William the Silent, Prince of Orange
Born in the German state of Nassau in 1533, William inherited the title Prince of Orange when he was just 11 years old. He had the dubious distinction of becoming, in 1584, the first head of state to be assassinated by handgun (Gustav III of Sweden being the second, 200 years later).
Conflict arose when Philip II of Spain attempted to impose Catholic rule on the predominantly Protestant population of the Low Countries in Northern Europe (present-day Netherlands and Belgium). William, who believed in religious tolerance, became the head of the Protestant cause, a move which inevitably placed him in great danger. In 1580, he was declared an outlaw and the Spanish king offered a reward of 25,000 crowns to anyone who was prepared to kill him.
On July 10th, 1584, William was at home in Delft when he was accosted by a French assassin named Balthasar Gérard. He was shot in the chest at close range and died almost immediately. His assassin fled the scene, but was swiftly apprehended and executed soon afterwards.
King James I of Scotland
James I was just 11 years old when, in 1406, he became king of Scotland. At least one of his older brothers had died in suspicious circumstances, so plans were made to send James to safety in France, only for his ship to be captured on the way. For much of his remaining childhood he was imprisoned in the Tower of London, until around 1420 when his standing at the English court appeared to have improved dramatically.
Following his 1424 marriage to Joan Beaufort, the cousin of the English king, he was allowed to return to rule in Scotland, albeit after agreeing to pay a hefty ransom of £40,000 (equivalent to around £25 million or $29.9 million today) in installments.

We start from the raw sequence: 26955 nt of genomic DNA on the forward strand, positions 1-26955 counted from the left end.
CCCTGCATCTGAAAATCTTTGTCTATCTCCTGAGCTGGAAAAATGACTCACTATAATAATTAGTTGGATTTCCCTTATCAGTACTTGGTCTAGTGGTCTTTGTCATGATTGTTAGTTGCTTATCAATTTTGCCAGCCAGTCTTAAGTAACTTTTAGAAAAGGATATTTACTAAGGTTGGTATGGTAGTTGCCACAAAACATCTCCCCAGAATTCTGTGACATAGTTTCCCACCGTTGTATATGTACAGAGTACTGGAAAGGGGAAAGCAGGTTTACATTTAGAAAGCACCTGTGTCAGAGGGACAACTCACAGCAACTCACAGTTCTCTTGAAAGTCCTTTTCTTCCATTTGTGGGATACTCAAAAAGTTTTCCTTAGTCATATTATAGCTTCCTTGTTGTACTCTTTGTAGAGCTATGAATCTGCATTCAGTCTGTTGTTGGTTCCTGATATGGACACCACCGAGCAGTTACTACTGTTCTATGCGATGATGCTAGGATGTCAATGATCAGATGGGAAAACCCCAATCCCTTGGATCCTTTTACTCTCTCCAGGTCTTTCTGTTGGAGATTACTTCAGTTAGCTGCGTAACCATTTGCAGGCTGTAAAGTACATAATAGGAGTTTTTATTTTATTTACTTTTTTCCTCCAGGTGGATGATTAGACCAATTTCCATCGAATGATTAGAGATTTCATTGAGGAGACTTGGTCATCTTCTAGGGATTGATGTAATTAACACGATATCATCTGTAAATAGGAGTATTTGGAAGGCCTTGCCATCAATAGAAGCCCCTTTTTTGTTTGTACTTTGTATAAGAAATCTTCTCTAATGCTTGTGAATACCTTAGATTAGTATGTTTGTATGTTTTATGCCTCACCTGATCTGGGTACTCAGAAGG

When he did finally make it home, James I proved to be an unpopular king. He was viewed as being too authoritarian and attracted much criticism for his extravagant lifestyle at court, particularly as, after the first two installments, he stopped paying the ransom. This put in grave danger the lives of some two dozen Scottish noblemen who were being held hostage by the English until the ransom was fully paid.
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During the winter of 1437, some of the hostages’ relatives, together with the king’s own uncle, the Earl of Atholl, plotted to kill the monarch.
On February 21st, 1437, James I and his wife Joan were staying in Perth, at lodgings in the Blackfriars Monastery, when the conspirators entered the building. James was warned and had time to hide in a sewer, but was discovered and murdered. Joan was wounded, but managed to escape.
Despite the king’s unpopularity, the assassination was widely condemned and most of the Scottish nobility rallied round the Queen and her young son, James. The main conspirators, including the Earl of Atholl, were subsequently arrested, tortured, and executed.